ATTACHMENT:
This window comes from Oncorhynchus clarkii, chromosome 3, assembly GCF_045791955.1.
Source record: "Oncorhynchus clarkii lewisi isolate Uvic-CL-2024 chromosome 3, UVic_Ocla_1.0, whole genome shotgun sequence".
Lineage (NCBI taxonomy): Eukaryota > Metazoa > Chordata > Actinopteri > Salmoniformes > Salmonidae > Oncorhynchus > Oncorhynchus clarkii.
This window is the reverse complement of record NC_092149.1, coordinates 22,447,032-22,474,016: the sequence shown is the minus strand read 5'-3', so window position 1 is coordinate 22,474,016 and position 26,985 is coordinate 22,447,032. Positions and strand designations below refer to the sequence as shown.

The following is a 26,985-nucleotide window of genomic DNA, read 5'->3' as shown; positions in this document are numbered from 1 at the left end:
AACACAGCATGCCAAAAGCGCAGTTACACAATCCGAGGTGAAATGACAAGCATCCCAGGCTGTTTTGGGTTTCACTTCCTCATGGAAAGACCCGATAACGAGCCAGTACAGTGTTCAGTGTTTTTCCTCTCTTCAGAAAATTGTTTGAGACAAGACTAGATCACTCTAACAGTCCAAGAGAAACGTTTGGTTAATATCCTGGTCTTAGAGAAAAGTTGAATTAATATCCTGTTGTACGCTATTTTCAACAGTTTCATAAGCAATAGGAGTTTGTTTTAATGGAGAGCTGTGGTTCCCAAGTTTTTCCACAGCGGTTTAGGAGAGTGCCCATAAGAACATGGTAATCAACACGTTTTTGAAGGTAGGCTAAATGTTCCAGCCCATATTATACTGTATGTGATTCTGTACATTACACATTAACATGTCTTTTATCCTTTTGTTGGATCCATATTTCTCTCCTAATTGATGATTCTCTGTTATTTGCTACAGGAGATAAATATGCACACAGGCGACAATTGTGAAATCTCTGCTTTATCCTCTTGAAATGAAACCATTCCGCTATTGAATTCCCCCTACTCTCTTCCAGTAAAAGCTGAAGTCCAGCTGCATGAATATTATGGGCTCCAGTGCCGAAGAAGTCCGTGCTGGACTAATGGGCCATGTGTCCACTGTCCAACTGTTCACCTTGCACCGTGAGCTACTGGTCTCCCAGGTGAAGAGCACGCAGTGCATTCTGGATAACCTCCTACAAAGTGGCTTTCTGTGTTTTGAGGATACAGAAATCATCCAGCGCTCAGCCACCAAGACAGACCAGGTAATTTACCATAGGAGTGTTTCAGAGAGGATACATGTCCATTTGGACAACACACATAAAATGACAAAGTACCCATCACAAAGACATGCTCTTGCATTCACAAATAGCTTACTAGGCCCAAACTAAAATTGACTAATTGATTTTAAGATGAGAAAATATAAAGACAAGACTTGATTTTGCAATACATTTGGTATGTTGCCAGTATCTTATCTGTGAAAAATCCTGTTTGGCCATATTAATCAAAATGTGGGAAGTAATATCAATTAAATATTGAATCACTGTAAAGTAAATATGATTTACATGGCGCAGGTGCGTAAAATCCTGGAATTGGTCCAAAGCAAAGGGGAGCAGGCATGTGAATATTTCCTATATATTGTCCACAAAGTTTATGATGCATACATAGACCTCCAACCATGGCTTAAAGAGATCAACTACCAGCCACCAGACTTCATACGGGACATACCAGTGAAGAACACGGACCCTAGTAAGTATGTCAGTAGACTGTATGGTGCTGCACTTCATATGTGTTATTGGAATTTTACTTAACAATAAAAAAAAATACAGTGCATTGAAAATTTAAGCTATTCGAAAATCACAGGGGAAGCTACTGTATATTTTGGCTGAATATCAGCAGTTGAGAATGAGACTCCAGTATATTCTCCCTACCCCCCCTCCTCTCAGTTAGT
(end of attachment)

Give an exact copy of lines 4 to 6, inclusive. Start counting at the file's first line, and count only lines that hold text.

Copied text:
This window is the reverse complement of record NC_092149.1, coordinates 22,447,032-22,474,016: the sequence shown is the minus strand read 5'-3', so window position 1 is coordinate 22,474,016 and position 26,985 is coordinate 22,447,032. Positions and strand designations below refer to the sequence as shown.

The following is a 26,985-nucleotide window of genomic DNA, read 5'->3' as shown; positions in this document are numbered from 1 at the left end:
AACACAGCATGCCAAAAGCGCAGTTACACAATCCGAGGTGAAATGACAAGCATCCCAGGCTGTTTTGGGTTTCACTTCCTCATGGAAAGACCCGATAACGAGCCAGTACAGTGTTCAGTGTTTTTCCTCTCTTCAGAAAATTGTTTGAGACAAGACTAGATCACTCTAACAGTCCAAGAGAAACGTTTGGTTAATATCCTGGTCTTAGAGAAAAGTTGAATTAATATCCTGTTGTACGCTATTTTCAACAGTTTCATAAGCAATAGGAGTTTGTTTTAATGGAGAGCTGTGGTTCCCAAGTTTTTCCACAGCGGTTTAGGAGAGTGCCCATAAGAACATGGTAATCAACACGTTTTTGAAGGTAGGCTAAATGTTCCAGCCCATATTATACTGTATGTGATTCTGTACATTACACATTAACATGTCTTTTATCCTTTTGTTGGATCCATATTTCTCTCCTAATTGATGATTCTCTGTTATTTGCTACAGGAGATAAATATGCACACAGGCGACAATTGTGAAATCTCTGCTTTATCCTCTTGAAATGAAACCATTCCGCTATTGAATTCCCCCTACTCTCTTCCAGTAAAAGCTGAAGTCCAGCTGCATGAATATTATGGGCTCCAGTGCCGAAGAAGTCCGTGCTGGACTAATGGGCCATGTGTCCACTGTCCAACTGTTCACCTTGCACCGTGAGCTACTGGTCTCCCAGGTGAAGAGCACGCAGTGCATTCTGGATAACCTCCTACAAAGTGGCTTTCTGTGTTTTGAGGATACAGAAATCATCCAGCGCTCAGCCACCAAGACAGACCAGGTAATTTACCATAGGAGTGTTTCAGAGAGGATACATGTCCATTTGGACAACACACATAAAATGACAAAGTACCCATCACAAAGACATGCTCTTGCATTCACAAATAGCTTACTAGGCCCAAACTAAAATTGACTAATTGATTTTAAGATGAGAAAATATAAAGACAAGACTTGATTTTGCAATACATTTGGTATGTTGCCAGTATCTTATCTGTGAAAAATCCTGTTTGGCCATATTAATCAAAATGTGGGAAGTAATATCAATTAAATATTGAATCACTGTAAAGTAAATATGATTTACATGGCGCAGGTGCGTAAAATCCTGGAATTGGTCCAAAGCAAAGGGGAGCAGGCATGTGAATATTTCCTATATATTGTCCACAAAGTTTATGATGCATACATAGACCTCCAACCATGGCTTAAAGAGATCAACTACCAGCCACCAGACTTCATACGGGACATACCAGTGAAGAACACGGACCCTAGTAAGTATGTCAGTAGACTGTATGGTGCTGCACTTCATATGTGTTATTGGAATTTTACTTAACAATAAAAAAAAATACAGTGCATTGAAAATTTAAGCTATTCGAAAATCACAGGGGAAGCTACTGTATATTTTGGCTGAATATCAGCAGTTGAGAATGAGACTCCAGTATATTCTCCCTACCCCCCCTCCTCTCAGTTAGT